Teacher Guide to Different Types of Writing




A good writing must have unity and coherence.

By unity, is meant that the essay discusses one main subject and that each paragraph or section of the essay contributes to the development of an aspect of that main idea.

In other words, collectively, all of the paragraphs put together make up the main idea.

We use the term coherence to mean that sentences are properly linked to one another by means of appropriate linking words and that idea are linked across sentences in a logical and sequential manner.



Every essay has a beginning, middle, and an end. The beginning of the essay is also referred to as the introduction. It serves the purpose of providing the reader with some background information on the topic by stating what the topic is about.

The beginning of the essay also tells the reader what to expect in the body of the essay or how the essay will be organized. It contains the main ideas of the essay.

A good essay is one in which ideas in the body are fully developed in well-written paragraphs. The body may consist of three or more paragraphs which develop aspects of the main idea. The end of the essay is the same as the conclusion.

It normally brings the essay to an end by re-stating the main points raised in the body or by re-stating the point of view expressed at the beginning.

The writer should ensure that the three parts to the essay discussed here are represented in all of the essays that he/she writes.



Types of writing are as follows: narrative, descriptive, expository, and argumentative essays, and dialogues, technical writing, and so on



This type deals with telling a story or narrating events or incidents that took place in the past. It involves the narration of experiences or participation in events or activities.

Narrative essays are of different types –

  • personal,
  • reportorial,
  • biographical,
  • autobiographical, and
  • historical.


Personal narratives are those in which the writer tells stories of his personal experiences or the experience of others. e.g.

“A Day I will not Forget.”

Reportorial narratives tell stories about incidents such as accidents, armed robbery attacks, and so on.

Biographical narratives tell stories about the life and times of people.

Historical narratives tell stories about the history of people or events that happened in people’s lives.



Descriptive writing involves describing people and objects of a house, a scenario, and so on.

A good descriptive work involves making use of your powers of observation.

The description should be vivid by giving all the required details to create a clear picture in the mind of the reader so that the reader will not only sees, but smells, feels, hears and tastes, through the words used.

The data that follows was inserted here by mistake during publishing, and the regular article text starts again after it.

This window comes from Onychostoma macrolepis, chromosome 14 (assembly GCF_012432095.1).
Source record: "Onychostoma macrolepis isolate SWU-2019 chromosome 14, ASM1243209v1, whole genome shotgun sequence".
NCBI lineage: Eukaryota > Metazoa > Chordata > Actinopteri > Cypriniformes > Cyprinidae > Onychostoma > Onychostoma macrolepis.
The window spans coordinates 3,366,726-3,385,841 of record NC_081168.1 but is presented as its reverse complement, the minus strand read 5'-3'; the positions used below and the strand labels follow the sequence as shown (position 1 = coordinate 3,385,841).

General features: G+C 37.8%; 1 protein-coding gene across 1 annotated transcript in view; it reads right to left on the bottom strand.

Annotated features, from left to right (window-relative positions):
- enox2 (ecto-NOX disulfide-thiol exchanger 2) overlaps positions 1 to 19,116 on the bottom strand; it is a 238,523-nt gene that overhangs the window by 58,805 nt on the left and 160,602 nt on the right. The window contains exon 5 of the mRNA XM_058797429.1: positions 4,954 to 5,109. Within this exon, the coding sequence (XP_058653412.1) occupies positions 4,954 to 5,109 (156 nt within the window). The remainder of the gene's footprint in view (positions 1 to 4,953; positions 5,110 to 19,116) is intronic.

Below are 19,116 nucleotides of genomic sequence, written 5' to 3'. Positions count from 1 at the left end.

The objective is to produce in the mind of the reader a picture as clear and as accurate as the one in the mind of the writer.

The description should be systematic, such as beginning from top to bottom, left to right for objects or from head to toe, physical appearance. character, and so on for people.

The language should be clear consisting of long and short sentences.



Expository writing deals with explaining how things are done, how a process is followed, how things work, and so on.

Expository writing can take the form of expository narration, which involves telling about an incident or event.

This requires logical sequencing, i.e. one thing happens before the next thing and so on.

It is writing one’s ideas and feelings in order to expose these to the readers. An example of how an expository writing can be taught is presented below.



1. When starting a sensitive topic with pupils, it is useful to explore their ideas and feelings beforehand.

2. Select a picture, poem or story to stimulate their thinking on the particular expository topic they are about to write.

3. Show the picture/read the poem or story and ask them to think about what it means to

them. Do not encourage them to speak to each other about this.

4. Ask them to write their thoughts about the resource and include their feelings as well.

5. Remind them that no one will mark this. It is for them to think about what they think and feel at that moment.

6. Next, discuss with your class the nature of the resource and what they think the messages are. If they are willing, but only if, they may want to comment on their feelings too.


How effective was writing about their feeling in helping pupils understand the issues?

Ask them.



Following the steps taken above, teach your pupils to write essays expressing their ideas and feelings.



This type of writing involves how to convince someone or an audience to accept and act upon your ideas.

It involves arguing for or against an idea. Arguments involve reasoning, which can logically be done through deduction and induction.

Arguments can also be persuasive in nature.

Arguments can be done in three different ways:

1. through taking an affirmative position;

2. by adding further evidence that will counterbalance the arguments of the opponents:

3. by pointing out fallacies in an opponent’s argument as a way of discrediting them.



Write an argumentative composition on “A farmer is more important than a teacher.”